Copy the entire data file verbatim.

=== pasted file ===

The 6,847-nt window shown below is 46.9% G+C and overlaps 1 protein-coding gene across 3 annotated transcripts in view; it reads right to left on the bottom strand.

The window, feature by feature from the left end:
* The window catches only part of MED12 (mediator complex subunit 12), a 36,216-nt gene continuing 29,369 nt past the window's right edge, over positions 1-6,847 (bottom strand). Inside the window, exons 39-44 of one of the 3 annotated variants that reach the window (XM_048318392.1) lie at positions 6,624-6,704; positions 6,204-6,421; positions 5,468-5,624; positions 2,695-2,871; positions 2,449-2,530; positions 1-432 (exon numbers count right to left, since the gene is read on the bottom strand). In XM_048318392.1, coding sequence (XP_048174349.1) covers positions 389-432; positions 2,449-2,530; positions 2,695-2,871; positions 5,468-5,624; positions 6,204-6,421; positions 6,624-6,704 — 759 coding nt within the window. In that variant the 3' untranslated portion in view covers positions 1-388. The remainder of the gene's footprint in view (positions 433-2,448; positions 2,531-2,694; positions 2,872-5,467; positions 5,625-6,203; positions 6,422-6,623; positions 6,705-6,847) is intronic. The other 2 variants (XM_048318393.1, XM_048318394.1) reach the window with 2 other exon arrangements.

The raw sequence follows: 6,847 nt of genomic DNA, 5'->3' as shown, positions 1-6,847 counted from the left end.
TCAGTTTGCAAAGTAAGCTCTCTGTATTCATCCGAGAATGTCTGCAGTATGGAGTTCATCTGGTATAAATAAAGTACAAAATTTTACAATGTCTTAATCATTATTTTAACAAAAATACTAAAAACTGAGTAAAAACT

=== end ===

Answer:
The 6,847-nt window shown below is 46.9% G+C and overlaps 1 protein-coding gene across 3 annotated transcripts in view; it reads right to left on the bottom strand.

The window, feature by feature from the left end:
* The window catches only part of MED12 (mediator complex subunit 12), a 36,216-nt gene continuing 29,369 nt past the window's right edge, over positions 1-6,847 (bottom strand). Inside the window, exons 39-44 of one of the 3 annotated variants that reach the window (XM_048318392.1) lie at positions 6,624-6,704; positions 6,204-6,421; positions 5,468-5,624; positions 2,695-2,871; positions 2,449-2,530; positions 1-432 (exon numbers count right to left, since the gene is read on the bottom strand). In XM_048318392.1, coding sequence (XP_048174349.1) covers positions 389-432; positions 2,449-2,530; positions 2,695-2,871; positions 5,468-5,624; positions 6,204-6,421; positions 6,624-6,704 — 759 coding nt within the window. In that variant the 3' untranslated portion in view covers positions 1-388. The remainder of the gene's footprint in view (positions 433-2,448; positions 2,531-2,694; positions 2,872-5,467; positions 5,625-6,203; positions 6,422-6,623; positions 6,705-6,847) is intronic. The other 2 variants (XM_048318393.1, XM_048318394.1) reach the window with 2 other exon arrangements.

The raw sequence follows: 6,847 nt of genomic DNA, 5'->3' as shown, positions 1-6,847 counted from the left end.
TCAGTTTGCAAAGTAAGCTCTCTGTATTCATCCGAGAATGTCTGCAGTATGGAGTTCATCTGGTATAAATAAAGTACAAAATTTTACAATGTCTTAATCATTATTTTAACAAAAATACTAAAAACTGAGTAAAAACT